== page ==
–List yourself with job portals: Job portals will inundate you with opportunities across sectors and regions. The job search becomes easier and all you have to do is apply.
Get smart: Be careful while sifting through information – some of the results may be outdated or you may be given searches that are irrelevant to you. Read the client’s requirements carefully before applying.
– Look for a ‘hook’ to get you in: These days, it is rare for people to get an interview call simply because they sent a resume. You will have to be creative not just with your resume, but with your overall approach.
Get smart: Ask a friend or acquaintance in the company you have applied in to ‘put in a word’ about you to the recruiting authority. That way, you will know at once if they are looking to hire somebody with your skills. If they are interested, your contact at the company must be aware of your current pay package, work experience and job skills.
– Follow up: If you’ve applied, don’t just sit back and wait for a call. Follow up diligently till you feel sure that either you will be called for an interview or that your application has been rejected.
Get smart: However, don’t stalk the HR or the manager constantly. Send respectful reminders via email. If they have given you a contact number, phone them up to ask the status of your application. Don’t be pushy, but be urgent enough for them to realise that the job is important to you.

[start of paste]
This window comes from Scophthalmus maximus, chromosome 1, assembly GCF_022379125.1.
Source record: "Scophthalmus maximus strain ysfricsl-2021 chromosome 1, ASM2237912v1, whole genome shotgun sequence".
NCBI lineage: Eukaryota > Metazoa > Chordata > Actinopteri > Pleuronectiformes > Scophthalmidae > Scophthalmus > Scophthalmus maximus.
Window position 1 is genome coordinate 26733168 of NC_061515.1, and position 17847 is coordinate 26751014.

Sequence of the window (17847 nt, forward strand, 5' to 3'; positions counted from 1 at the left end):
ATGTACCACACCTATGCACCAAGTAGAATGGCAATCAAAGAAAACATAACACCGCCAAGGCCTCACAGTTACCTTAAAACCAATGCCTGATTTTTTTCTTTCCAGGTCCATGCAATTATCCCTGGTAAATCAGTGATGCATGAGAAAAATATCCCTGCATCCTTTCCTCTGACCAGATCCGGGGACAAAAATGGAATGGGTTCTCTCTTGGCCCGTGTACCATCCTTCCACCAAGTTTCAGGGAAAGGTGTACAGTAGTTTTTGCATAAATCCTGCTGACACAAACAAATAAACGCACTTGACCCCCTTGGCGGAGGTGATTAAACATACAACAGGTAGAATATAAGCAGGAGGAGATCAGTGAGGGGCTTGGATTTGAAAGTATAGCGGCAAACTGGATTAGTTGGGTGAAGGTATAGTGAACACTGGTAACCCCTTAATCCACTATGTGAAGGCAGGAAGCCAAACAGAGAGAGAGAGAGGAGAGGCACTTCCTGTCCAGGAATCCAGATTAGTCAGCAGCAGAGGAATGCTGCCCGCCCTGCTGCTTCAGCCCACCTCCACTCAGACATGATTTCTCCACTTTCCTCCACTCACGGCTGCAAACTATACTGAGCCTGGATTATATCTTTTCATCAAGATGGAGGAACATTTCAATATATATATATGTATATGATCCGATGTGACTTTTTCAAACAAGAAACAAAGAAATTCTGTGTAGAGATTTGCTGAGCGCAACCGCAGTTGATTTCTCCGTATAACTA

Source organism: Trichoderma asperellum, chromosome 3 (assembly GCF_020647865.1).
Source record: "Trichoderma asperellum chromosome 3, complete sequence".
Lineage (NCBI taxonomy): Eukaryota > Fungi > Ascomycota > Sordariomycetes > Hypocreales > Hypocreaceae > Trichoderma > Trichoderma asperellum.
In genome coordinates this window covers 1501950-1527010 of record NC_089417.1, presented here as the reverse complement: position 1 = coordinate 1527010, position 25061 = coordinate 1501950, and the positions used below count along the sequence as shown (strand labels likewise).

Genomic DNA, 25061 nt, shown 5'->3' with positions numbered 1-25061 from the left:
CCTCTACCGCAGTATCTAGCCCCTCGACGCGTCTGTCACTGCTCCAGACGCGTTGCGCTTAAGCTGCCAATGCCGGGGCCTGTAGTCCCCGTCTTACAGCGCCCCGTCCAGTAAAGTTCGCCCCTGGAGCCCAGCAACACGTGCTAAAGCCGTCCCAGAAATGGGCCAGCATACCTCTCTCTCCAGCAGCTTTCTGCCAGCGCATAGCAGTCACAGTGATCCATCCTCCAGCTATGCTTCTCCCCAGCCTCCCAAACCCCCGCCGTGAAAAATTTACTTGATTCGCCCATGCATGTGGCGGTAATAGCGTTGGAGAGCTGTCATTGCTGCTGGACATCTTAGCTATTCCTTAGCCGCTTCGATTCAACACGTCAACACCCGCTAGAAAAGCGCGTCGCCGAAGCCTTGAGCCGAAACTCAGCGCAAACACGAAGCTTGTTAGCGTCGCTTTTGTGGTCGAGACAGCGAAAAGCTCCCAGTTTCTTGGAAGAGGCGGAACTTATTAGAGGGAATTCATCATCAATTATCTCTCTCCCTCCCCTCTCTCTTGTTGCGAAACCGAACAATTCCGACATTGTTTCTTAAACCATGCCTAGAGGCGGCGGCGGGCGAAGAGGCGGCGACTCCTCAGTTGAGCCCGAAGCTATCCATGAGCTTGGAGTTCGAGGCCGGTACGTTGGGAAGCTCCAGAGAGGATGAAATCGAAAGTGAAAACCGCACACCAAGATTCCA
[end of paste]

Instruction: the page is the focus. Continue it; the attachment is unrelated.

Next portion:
– Make a good impression: The interview meeting is the most crucial phase of the process. Dress well, be sharp and attentive, and answer questions in a way that shows you have done your research for the interview. But don’t seem like a know-it-all: give out information only when relevant.
Get smart: Be honest. Don’t lie or hedge around the real reason why you have applied to them. However, don’t plead to be recruited, and do not badmouth the company you were last working with. Let the recruiters understand that hiring you would be beneficial to them.
– Negotiate well: Since you are applying, there is little chance of the company offering a chance for lengthy salary negotiations. Don’t underquote just to secure the job, but don’t overquote either.
Get smart: Ensure that they pay you more than your last company did, and that your tax structure is not adversely affected. Sit with the HR to understand your take-home component and your investment declaration.
– Don’t sit idle: If you don’t secure a job right away, don’t fall prey to depression. Keep yourself busy and don’t be disheartened by rejection. You may have to wait a while, but you will find something in the end.
Get smart: Take up freelancing jobs to pay the bills and to keep busy. If you have enough time and money, go on a break to recharge your batteries – travel, learn a craft, meet up with family and friends, invest time in your hobbies.
(Pictures courtesy www.mediabistro.com, www.glassdoor.com, talentegg.ca, www.yorksj.ac.uk)